Many Happy (Tax) Returns: A Marxist Doctrine
With all of us looking at the Fiscal Cliff on the horizon, who better to explain things than Marx . . .
. . . GROUCHO Marx.
About 15 years ago, I traded my signed copy of The Groucho Letters to the animation creator/director Tom Warburton for his 1942 edition of Groucho Marx’s second book, Many Happy Returns—illustrated by the famed Little King and New Yorker cartoonist Otto Soglow. It was the only book written by Groucho that I didn’t have, and I was eager to finalize my collection with this small, little-known edition. I’ve always enjoyed Julius “Groucho” Marx’s writing, and considering his limited academic background it’s that much more amazing how well-done his essays and articles are. No doubt his years spent working and hanging out with the likes of George S. Kaufman and S. J. Perelman influenced his storytelling style. By the way, if you enjoy humor writing and haven’t read The Groucho Letters, you’ve cheated yourself.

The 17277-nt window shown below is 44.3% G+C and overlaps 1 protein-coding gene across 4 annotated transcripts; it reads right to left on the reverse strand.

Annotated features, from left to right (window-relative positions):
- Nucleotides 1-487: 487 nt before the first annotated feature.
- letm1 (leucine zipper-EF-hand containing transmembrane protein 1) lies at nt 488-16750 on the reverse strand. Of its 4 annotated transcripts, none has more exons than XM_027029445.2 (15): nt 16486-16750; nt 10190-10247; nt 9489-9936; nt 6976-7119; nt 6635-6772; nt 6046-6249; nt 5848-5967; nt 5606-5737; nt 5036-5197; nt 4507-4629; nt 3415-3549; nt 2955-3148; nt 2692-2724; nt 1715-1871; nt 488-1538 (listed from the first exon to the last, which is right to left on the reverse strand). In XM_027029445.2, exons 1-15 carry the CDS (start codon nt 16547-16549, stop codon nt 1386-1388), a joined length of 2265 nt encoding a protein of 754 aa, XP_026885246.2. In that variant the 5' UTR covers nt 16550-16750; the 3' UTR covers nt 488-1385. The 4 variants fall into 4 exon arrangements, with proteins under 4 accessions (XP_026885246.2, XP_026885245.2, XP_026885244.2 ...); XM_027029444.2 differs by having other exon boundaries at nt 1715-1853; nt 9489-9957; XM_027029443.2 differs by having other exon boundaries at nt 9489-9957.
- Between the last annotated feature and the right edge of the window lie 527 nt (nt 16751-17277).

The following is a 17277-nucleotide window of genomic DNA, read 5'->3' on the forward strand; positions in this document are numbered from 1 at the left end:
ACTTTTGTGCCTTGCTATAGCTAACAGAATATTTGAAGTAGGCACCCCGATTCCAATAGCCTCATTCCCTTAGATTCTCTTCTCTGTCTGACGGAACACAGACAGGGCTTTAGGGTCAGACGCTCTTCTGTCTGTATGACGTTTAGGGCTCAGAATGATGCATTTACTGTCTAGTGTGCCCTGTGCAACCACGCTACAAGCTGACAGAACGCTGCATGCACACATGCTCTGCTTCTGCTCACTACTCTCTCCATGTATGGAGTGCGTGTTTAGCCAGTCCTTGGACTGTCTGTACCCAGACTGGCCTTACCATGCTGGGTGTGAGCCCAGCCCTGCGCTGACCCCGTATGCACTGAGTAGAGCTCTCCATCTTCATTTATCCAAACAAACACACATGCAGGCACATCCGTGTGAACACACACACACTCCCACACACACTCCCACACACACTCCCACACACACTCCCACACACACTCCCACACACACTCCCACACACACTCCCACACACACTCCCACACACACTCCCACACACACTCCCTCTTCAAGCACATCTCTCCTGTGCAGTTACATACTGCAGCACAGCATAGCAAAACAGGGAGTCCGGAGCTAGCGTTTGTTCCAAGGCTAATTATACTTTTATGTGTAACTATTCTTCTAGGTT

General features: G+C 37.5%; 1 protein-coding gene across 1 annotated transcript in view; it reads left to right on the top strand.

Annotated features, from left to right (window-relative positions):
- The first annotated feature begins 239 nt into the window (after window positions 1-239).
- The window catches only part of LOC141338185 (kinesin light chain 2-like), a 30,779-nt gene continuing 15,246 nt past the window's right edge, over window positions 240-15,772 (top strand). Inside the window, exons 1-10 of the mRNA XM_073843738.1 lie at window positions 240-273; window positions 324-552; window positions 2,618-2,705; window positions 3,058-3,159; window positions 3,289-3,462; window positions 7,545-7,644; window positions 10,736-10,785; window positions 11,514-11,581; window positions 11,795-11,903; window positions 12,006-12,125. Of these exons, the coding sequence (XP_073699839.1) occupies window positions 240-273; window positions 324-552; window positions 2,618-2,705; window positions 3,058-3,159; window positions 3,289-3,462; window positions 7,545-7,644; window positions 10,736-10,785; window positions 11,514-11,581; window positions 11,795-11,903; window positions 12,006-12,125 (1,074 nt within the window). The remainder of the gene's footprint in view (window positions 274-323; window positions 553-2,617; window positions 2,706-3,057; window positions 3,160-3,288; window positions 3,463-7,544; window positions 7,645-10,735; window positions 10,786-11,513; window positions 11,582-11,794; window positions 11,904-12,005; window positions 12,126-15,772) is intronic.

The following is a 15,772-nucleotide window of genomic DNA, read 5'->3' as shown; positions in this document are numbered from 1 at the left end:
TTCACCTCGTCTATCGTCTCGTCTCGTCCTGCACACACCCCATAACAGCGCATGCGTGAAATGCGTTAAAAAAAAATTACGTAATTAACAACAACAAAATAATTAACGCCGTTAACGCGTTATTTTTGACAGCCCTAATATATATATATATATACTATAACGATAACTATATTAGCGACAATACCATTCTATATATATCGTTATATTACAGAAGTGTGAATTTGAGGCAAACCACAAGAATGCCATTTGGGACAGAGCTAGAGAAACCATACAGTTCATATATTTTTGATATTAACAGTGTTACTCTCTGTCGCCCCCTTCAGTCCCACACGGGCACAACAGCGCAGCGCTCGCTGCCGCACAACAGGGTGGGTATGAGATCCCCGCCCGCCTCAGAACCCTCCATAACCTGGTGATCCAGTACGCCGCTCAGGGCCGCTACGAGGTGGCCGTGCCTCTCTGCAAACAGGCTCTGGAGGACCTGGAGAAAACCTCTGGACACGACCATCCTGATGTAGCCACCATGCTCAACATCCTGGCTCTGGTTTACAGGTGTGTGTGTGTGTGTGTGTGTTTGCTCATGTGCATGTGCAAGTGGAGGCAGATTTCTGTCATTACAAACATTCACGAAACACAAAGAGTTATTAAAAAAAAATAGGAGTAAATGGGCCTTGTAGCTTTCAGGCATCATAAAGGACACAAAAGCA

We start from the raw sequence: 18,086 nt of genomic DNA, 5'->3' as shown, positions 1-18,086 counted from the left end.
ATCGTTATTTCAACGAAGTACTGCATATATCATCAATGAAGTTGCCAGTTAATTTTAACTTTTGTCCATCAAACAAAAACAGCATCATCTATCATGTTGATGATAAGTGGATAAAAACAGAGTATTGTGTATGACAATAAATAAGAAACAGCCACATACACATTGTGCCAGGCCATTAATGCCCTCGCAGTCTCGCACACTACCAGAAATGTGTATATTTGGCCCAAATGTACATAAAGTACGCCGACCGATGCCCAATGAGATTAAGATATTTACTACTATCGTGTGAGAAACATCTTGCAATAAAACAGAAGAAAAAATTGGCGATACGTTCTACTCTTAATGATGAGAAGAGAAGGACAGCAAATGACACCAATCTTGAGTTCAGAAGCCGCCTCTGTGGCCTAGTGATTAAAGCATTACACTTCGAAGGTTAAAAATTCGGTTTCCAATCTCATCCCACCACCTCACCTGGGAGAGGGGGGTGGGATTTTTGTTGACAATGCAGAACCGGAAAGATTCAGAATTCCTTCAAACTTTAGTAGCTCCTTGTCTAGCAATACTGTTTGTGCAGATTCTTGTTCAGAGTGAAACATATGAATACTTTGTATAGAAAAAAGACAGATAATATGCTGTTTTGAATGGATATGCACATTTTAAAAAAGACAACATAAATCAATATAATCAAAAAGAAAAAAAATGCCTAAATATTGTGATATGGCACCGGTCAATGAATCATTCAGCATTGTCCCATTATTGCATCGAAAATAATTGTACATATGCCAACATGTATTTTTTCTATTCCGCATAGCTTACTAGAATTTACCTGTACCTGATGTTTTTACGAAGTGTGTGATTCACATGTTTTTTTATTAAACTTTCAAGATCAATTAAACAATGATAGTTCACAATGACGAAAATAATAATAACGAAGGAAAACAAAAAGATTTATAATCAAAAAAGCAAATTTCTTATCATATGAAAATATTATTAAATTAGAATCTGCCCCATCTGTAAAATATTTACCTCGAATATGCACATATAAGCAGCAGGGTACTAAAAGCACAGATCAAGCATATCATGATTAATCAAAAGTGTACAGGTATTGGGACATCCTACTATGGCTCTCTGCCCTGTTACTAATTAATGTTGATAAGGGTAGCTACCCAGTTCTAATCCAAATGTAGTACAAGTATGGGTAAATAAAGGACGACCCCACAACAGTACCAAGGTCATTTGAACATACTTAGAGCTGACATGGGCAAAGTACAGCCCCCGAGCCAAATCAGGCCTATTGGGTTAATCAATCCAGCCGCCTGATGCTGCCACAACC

Groucho said that one of his proudest accomplishments was the fact that this compilation of personal and business correspondence was in the permanent collection of the Library Of Congress.
Anyway, back to Many Happy Returns! I’ve scanned some selections from the book below for your pleasure. I hope this will whet your appetite for more of Groucho’s writings . . .
The red clothbound book sans its jacket
Front and back covers of the dust jacket
Dust jacket flaps
Books by Groucho Marx: “Beds” (1930), “Many Happy Returns” (1942), “Groucho and Me” (1959), “Memoirs of a Mangy Lover” (1963), “The Groucho Letters” (1967), and “The Secret Word Is Groucho”- with Hector Arce (1976)
And as an added bonus, here’s a behind the scenes look at the Groucho-chaired Freedonian Budget meeting from Duck Soup (1933): http://www.youtube.com/watch?v=vMLpgLcK0Ao